When a big business you work for starts branching out into that business which requires financial sector regulation, you should either be worried silly or it’s a sign that the company is a really healthy one in terms of its balance sheets. Unfortunately for me the former rather than the latter applied to my situation because it turns out that the company I’d been working for branched out and ventured into the financial sector as a sign of desperation since the core business model was failing right under all our noses.
Hindsight is a beautiful thing however because although I was involved in a very technical capacity, I eventually had to learn the ins-and-outs of how the financial sector operates, having been redeployed into the financial side of the business prior to it going bankrupt. You see if you have the capital and the connections, setting up shop in the financial services industry can really set you up to rake in huge profits without really doing much “actual” work.
I mean what do brokers create? What do they contribute to society insofar as how what they contribute improves our lives?
Don’t get me wrong – it’s very easy to criticise something which you failed to successfully become a part of, so yes, perhaps there is a bit of bitterness in my criticism of the financial sector, but I learned a lot out of flying high in my technical role one day and then waking up to the news that the company I’d been working for having been redeployed into its financial wing was closing down completely due to bankruptcy.
The biggest lesson I came away with was that of just how important it is to build up and maintain good financial relationships with individuals and not with organisations which are nothing but shell structures created to separate shareholders’ power from their liability.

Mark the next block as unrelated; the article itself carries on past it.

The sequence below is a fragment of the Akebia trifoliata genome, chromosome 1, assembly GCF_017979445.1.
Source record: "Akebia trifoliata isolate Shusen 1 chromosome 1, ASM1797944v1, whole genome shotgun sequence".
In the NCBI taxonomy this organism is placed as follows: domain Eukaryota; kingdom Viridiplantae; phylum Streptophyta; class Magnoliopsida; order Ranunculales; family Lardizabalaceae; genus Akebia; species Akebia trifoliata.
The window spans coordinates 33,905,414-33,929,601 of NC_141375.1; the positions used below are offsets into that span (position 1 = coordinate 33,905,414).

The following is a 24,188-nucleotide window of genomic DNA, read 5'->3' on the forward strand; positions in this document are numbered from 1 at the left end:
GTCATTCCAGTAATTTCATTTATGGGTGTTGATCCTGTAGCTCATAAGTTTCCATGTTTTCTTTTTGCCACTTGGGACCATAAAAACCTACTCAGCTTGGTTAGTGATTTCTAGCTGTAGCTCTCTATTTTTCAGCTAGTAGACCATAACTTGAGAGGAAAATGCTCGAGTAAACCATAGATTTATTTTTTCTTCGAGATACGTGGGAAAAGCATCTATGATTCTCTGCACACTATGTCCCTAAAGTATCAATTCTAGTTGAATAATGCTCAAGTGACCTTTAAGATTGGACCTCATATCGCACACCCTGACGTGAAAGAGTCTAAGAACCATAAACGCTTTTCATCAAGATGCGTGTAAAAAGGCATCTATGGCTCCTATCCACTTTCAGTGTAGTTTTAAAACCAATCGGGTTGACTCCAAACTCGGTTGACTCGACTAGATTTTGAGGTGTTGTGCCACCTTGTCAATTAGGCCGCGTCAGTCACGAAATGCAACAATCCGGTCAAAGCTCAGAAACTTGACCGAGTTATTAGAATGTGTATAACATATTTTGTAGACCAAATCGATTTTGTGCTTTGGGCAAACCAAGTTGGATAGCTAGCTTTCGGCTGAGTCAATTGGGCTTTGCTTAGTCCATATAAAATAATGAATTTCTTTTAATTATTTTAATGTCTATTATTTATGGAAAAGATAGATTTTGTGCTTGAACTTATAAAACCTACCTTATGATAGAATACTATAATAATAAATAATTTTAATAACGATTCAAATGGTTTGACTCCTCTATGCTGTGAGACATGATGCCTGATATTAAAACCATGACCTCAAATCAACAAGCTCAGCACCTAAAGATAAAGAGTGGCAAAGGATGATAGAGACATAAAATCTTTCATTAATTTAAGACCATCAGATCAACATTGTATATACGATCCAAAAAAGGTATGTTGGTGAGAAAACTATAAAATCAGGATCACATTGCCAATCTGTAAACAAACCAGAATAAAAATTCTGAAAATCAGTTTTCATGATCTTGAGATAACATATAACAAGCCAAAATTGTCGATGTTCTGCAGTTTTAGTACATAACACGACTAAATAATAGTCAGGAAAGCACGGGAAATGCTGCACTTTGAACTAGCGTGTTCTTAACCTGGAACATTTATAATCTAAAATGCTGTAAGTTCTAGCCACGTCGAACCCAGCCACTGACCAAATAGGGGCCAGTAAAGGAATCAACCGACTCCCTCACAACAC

Think about it – is it not your personal relationship with an authoritative figure in a bank which ultimately lands you that loan for which you’d otherwise not quite qualify for had the conventional parameters of granting a loan been adhered to, to the letter? I was going to say it’s a relationship between you and your bank manager which works out to your favour in the end, but they don’t quite exist in that form these days.
So anyway, what I’m getting at is that everybody with whom you interact in your life should have you forging a good financial relationship with them, whether it’s paying them back for that fiver you were short with to supersize your lunch or if it’s something which can make a much bigger impact to both your lives, like exploring investments together through putting your capital together and in so doing ensuring you can get bigger returns on those investments.
If you don’t quite know how to proceed, simply go forth by building up relationships with people in such a manner that should something happen and you go bankrupt perhaps, they’d be more than happy to take you in, put you up and help you get back on your feet.
Author: Oliver Curtis
Hi there. I’m Oliver. I’m just a young boy from the outskirts of… Okay, that’s a lie, I’m not a young boy anymore, although I certainly feel that way at heart.